Ford Motor Co. Brief Fact Summary. Issue.260 Baxter v. • This case is similar to cases where plaintiffs have prevailed in suits for being supplied with wrongly labeled drugs. the injured party would be unable to discover the inherent problem with the product. while barring recovery due to a lack of privity is unjust. Synopsis of Rule of Law.2d 409 (1932). a Ford dealer. Judgment reversed. Representations set forth by a manufacturer whose falsehood cannot be readily detected by a buyer may be relied on by the buyer regardless of an absence of privity of contract. No. 456. Facts. In both cases. Respondent's windshield was struck by a pebble. Ford Motor Company (Respondent). To permit a manufacturer to create demand for its product by representing they possess qualities that they in fact do not. The Appellant purchased a model A Ford form St. Appellant claimed that the trial court improperly excluded evidence in printed materials produced by the Respondent. John Motors. Baxter v. 12 P. 168 Wash. eye was injured when the windshield of his car shattered. resulting in the loss of his left eye and injuries to the sight of his right eye. The Appellant. The court held that the printed matters were improperly excluded and that Appellant had a right to rely upon these representations even without privity of contract between Appellant and Respondent. . causing small pieces of glass to fly into his eye. The advent of radio and other marketing materials have rendered the rule of caveat emptor unfair in many instances. who had purchased the automobile from the Respondent. Did the trial court correctly refuse to admit evidence against Respondent of catalogues and printed materials regarding the quality of glass used in the windshield of Appellant's car? Held. Citation. Respondent claims there can be no implied or express warranty derived from these materials because there is no privity of contract between Respondent and Appellant. claiming that the windshield was shatterproof. Baxter's (Appellant). The court took the case from the jury and entered judgment in favor of the dealer and the Defendant. Ford Motor Co. • Appellant was provided with materials created by Respondent that claimed the windshield was made of shatter-proof glass. Appellant claims that representations were made to him by both the dealer and the manufacturer that the windshield of the automobile was made of glass that would not shatter.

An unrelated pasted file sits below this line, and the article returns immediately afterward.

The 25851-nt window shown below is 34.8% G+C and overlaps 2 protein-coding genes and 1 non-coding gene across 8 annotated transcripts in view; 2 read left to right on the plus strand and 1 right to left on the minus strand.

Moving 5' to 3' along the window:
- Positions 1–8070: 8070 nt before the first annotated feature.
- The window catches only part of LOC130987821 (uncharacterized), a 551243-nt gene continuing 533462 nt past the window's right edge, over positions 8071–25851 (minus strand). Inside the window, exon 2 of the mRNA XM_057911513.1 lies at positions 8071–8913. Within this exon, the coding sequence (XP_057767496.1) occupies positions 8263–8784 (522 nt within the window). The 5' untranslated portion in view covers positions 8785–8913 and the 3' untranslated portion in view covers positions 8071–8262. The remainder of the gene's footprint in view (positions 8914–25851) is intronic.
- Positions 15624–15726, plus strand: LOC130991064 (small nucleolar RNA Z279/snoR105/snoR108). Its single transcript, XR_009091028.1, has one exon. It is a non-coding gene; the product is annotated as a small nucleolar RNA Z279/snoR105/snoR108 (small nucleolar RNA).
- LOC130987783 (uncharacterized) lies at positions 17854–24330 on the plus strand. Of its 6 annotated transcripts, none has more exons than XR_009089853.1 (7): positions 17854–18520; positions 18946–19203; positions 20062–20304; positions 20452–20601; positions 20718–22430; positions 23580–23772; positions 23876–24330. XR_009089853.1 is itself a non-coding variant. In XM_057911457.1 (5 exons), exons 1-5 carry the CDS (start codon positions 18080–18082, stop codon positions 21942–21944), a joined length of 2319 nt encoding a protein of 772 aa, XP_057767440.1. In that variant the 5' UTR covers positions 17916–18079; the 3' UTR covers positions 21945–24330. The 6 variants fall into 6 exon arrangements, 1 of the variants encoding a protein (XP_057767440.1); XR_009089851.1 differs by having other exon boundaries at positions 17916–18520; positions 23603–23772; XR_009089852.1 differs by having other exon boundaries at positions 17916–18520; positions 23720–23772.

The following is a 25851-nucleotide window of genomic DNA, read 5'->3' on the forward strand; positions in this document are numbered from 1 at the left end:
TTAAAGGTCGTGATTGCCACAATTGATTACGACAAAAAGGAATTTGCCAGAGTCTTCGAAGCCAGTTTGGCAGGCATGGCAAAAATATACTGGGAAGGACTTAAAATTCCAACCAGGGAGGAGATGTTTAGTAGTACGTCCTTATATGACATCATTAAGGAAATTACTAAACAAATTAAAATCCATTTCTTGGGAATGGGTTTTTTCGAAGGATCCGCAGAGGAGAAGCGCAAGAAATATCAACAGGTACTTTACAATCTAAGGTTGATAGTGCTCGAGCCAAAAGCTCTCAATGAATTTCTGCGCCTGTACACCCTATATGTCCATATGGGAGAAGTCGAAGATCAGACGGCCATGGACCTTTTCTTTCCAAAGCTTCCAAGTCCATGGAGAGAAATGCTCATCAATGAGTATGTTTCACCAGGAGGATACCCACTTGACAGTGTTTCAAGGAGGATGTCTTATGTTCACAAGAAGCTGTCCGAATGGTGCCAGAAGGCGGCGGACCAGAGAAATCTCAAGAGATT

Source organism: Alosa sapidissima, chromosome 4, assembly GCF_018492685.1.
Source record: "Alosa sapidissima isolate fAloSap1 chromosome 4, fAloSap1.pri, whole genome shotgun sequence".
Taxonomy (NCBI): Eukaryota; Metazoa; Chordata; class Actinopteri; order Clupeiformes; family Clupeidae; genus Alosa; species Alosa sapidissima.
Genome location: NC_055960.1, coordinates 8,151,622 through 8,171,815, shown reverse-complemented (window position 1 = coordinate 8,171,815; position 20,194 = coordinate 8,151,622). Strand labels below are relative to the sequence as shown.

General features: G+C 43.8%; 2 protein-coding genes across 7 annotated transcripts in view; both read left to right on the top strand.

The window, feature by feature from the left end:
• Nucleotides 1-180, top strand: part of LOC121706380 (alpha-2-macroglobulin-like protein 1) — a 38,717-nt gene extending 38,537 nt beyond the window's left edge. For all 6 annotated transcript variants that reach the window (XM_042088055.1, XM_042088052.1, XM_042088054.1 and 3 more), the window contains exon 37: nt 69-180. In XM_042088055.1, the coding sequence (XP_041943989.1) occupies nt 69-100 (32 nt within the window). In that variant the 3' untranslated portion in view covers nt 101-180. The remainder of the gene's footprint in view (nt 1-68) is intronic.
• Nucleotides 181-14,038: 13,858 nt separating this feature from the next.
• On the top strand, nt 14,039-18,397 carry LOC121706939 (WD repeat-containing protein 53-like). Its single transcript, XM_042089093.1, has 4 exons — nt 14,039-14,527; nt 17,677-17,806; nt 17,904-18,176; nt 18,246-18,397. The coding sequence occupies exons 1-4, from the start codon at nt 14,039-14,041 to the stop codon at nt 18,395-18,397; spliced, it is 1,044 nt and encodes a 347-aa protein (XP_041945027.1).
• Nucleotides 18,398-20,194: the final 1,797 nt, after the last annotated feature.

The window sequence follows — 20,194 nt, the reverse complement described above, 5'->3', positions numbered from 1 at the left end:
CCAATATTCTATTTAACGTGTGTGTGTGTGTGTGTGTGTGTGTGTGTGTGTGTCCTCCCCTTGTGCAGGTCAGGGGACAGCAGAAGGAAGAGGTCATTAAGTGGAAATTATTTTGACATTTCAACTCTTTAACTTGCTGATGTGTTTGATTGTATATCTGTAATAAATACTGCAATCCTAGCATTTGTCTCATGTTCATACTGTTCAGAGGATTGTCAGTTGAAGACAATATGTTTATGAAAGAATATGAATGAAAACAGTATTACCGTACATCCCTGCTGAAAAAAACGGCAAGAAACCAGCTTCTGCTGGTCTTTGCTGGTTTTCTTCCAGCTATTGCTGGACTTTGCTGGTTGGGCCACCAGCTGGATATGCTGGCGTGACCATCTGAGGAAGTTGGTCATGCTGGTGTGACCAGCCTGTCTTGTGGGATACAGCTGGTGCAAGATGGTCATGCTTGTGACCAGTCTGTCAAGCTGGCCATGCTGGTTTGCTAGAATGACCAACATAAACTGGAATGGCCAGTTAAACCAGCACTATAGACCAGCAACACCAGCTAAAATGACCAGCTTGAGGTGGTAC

261 Baxter v. . Discussion. The advent of modern advertising methods have made the traditional rule of caveat emptor (let the buyer beware) unjust because of the unequal position of manufacturers and buyers. Ford Motor Co.

Thus. all manufacturers have begun to produce disclaimers for their cars. 358. except for replacement of defective parts for a short period. Henningsen signed a contract containing 8 ½ inches of fine print on its back. Plaintiff was injured when the steering gear in her car failed. No.2d 69 (1960). When he purchased the car. Bloomfield Motors (Defendant). the burden of losses is upon those who are in a position to either control the danger or allocate the losses when they occur. In the car industry. Henningsen v. strict liability is imposed and recovery does not depend on proof of negligence or knowledge of a defect. Brief Fact Summary. Mr. The Plaintiff. Henningsen (Plaintiff). 161 A. providing that neither manufacturer nor dealer gave any warranties. This fine print included a warranty clause. today standardized mass contracts have appeared. Can a manufacturer effectively disclaim an implied warranty of merchantability on cars it places into commerce? Held. effectively eliminating any bargaining power for consumers who wish to purchase such products. When such a warranty is breached. Synopsis of Rule of Law. The codification of the Uniform Sales Act supports the use of implied warranties as an operation of law. The automobile had been manufactured by Chrysler Corporation and sold by it to the Defendant. the . Such control and limitations are detrimental to the public welfare and shall not be allowed. Manufacturers cannot unjustly disclaim the implied warranty of merchantability when such disclaimers are clearly not the result of just bargaining. Bloomfield Motors. was injured when the steering gear in her car failed. Inc. but the case was dismissed by the trial court due to a disclaimer contained in the sales contract for the car. Judgment reversed and remanded. a retail dealer. • An implied warranty of merchantability means that a thing sold is reasonably fit for the general purpose for which it was manufactured and sold. express or implied. Plaintiff's husband Mr. Negligence claims were dismissed by the trial court against both the manufacturer and the dealer. Henningsen purchased the car for Plaintiff. • Contract law has long held that an individual who fails to read a contract before signing it cannot relieve himself of the contract's burdens. However. Citation. 32 N.J. Therefore. Facts. Bloomfield Motors. causing the car to turn sharply into a wall. • Societal interests have eliminated the requirement of privity of contract between a manufacturer and the ultimate consumer when products are inherently dangerous to life and limb. Issue. Inc.262 Henningsen v. Plaintiff brought suit claiming negligence.